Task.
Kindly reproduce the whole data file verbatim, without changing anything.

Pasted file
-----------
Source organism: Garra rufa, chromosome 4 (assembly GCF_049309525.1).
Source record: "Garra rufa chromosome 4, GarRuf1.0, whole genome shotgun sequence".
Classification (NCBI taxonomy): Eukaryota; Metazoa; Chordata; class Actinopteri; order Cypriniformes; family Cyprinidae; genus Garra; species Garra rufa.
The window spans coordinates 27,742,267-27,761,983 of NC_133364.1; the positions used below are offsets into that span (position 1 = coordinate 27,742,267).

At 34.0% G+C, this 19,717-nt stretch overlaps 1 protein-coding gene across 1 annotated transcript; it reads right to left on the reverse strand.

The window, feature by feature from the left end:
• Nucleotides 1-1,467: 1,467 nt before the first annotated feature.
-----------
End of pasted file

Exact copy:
Source organism: Garra rufa, chromosome 4 (assembly GCF_049309525.1).
Source record: "Garra rufa chromosome 4, GarRuf1.0, whole genome shotgun sequence".
Classification (NCBI taxonomy): Eukaryota; Metazoa; Chordata; class Actinopteri; order Cypriniformes; family Cyprinidae; genus Garra; species Garra rufa.
The window spans coordinates 27,742,267-27,761,983 of NC_133364.1; the positions used below are offsets into that span (position 1 = coordinate 27,742,267).

At 34.0% G+C, this 19,717-nt stretch overlaps 1 protein-coding gene across 1 annotated transcript; it reads right to left on the reverse strand.

The window, feature by feature from the left end:
• Nucleotides 1-1,467: 1,467 nt before the first annotated feature.